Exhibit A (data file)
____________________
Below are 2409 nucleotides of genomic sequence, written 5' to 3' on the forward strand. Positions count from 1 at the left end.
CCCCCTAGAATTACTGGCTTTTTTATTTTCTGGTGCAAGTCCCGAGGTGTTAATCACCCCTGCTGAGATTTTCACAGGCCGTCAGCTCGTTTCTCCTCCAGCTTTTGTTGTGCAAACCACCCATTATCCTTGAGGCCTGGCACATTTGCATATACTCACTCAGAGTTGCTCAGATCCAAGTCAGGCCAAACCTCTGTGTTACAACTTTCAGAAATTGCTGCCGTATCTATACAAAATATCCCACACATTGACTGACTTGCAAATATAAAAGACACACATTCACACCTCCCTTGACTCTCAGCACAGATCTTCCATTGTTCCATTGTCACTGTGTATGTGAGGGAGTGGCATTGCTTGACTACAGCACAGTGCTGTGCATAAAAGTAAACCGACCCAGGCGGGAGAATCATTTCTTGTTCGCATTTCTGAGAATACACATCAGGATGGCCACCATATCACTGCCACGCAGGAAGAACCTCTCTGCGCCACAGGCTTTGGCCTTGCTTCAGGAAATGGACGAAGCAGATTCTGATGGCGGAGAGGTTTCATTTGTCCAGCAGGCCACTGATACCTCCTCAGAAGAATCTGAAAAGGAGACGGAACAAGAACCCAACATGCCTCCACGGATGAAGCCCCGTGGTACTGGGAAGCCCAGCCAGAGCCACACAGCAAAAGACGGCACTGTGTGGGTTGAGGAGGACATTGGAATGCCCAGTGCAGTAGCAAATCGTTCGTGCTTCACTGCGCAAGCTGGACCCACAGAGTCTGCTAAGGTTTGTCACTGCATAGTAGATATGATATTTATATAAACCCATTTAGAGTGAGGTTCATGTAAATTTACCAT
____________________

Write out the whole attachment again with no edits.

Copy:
Below are 2409 nucleotides of genomic sequence, written 5' to 3' on the forward strand. Positions count from 1 at the left end.
CCCCCTAGAATTACTGGCTTTTTTATTTTCTGGTGCAAGTCCCGAGGTGTTAATCACCCCTGCTGAGATTTTCACAGGCCGTCAGCTCGTTTCTCCTCCAGCTTTTGTTGTGCAAACCACCCATTATCCTTGAGGCCTGGCACATTTGCATATACTCACTCAGAGTTGCTCAGATCCAAGTCAGGCCAAACCTCTGTGTTACAACTTTCAGAAATTGCTGCCGTATCTATACAAAATATCCCACACATTGACTGACTTGCAAATATAAAAGACACACATTCACACCTCCCTTGACTCTCAGCACAGATCTTCCATTGTTCCATTGTCACTGTGTATGTGAGGGAGTGGCATTGCTTGACTACAGCACAGTGCTGTGCATAAAAGTAAACCGACCCAGGCGGGAGAATCATTTCTTGTTCGCATTTCTGAGAATACACATCAGGATGGCCACCATATCACTGCCACGCAGGAAGAACCTCTCTGCGCCACAGGCTTTGGCCTTGCTTCAGGAAATGGACGAAGCAGATTCTGATGGCGGAGAGGTTTCATTTGTCCAGCAGGCCACTGATACCTCCTCAGAAGAATCTGAAAAGGAGACGGAACAAGAACCCAACATGCCTCCACGGATGAAGCCCCGTGGTACTGGGAAGCCCAGCCAGAGCCACACAGCAAAAGACGGCACTGTGTGGGTTGAGGAGGACATTGGAATGCCCAGTGCAGTAGCAAATCGTTCGTGCTTCACTGCGCAAGCTGGACCCACAGAGTCTGCTAAGGTTTGTCACTGCATAGTAGATATGATATTTATATAAACCCATTTAGAGTGAGGTTCATGTAAATTTACCAT